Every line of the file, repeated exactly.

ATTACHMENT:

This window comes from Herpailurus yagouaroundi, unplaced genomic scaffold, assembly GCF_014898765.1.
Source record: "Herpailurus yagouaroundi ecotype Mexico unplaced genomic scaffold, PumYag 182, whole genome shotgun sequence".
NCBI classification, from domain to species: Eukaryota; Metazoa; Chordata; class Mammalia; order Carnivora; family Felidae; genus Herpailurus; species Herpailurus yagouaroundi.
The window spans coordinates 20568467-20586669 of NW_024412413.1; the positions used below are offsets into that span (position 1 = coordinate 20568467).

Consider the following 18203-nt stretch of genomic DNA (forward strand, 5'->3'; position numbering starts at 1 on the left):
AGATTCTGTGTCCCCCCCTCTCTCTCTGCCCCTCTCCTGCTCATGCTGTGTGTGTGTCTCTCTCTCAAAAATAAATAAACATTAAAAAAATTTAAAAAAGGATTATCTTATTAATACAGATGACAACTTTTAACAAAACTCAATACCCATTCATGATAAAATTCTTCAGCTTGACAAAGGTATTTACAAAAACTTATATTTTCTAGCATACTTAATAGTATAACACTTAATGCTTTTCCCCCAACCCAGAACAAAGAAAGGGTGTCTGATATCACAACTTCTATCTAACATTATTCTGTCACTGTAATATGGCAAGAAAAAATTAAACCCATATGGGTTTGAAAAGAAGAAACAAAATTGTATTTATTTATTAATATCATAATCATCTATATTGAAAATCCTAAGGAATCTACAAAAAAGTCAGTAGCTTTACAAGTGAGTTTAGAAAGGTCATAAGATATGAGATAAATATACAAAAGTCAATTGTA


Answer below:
This window comes from Herpailurus yagouaroundi, unplaced genomic scaffold, assembly GCF_014898765.1.
Source record: "Herpailurus yagouaroundi ecotype Mexico unplaced genomic scaffold, PumYag 182, whole genome shotgun sequence".
NCBI classification, from domain to species: Eukaryota; Metazoa; Chordata; class Mammalia; order Carnivora; family Felidae; genus Herpailurus; species Herpailurus yagouaroundi.
The window spans coordinates 20568467-20586669 of NW_024412413.1; the positions used below are offsets into that span (position 1 = coordinate 20568467).

Consider the following 18203-nt stretch of genomic DNA (forward strand, 5'->3'; position numbering starts at 1 on the left):
AGATTCTGTGTCCCCCCCTCTCTCTCTGCCCCTCTCCTGCTCATGCTGTGTGTGTGTCTCTCTCTCAAAAATAAATAAACATTAAAAAAATTTAAAAAAGGATTATCTTATTAATACAGATGACAACTTTTAACAAAACTCAATACCCATTCATGATAAAATTCTTCAGCTTGACAAAGGTATTTACAAAAACTTATATTTTCTAGCATACTTAATAGTATAACACTTAATGCTTTTCCCCCAACCCAGAACAAAGAAAGGGTGTCTGATATCACAACTTCTATCTAACATTATTCTGTCACTGTAATATGGCAAGAAAAAATTAAACCCATATGGGTTTGAAAAGAAGAAACAAAATTGTATTTATTTATTAATATCATAATCATCTATATTGAAAATCCTAAGGAATCTACAAAAAAGTCAGTAGCTTTACAAGTGAGTTTAGAAAGGTCATAAGATATGAGATAAATATACAAAAGTCAATTGTA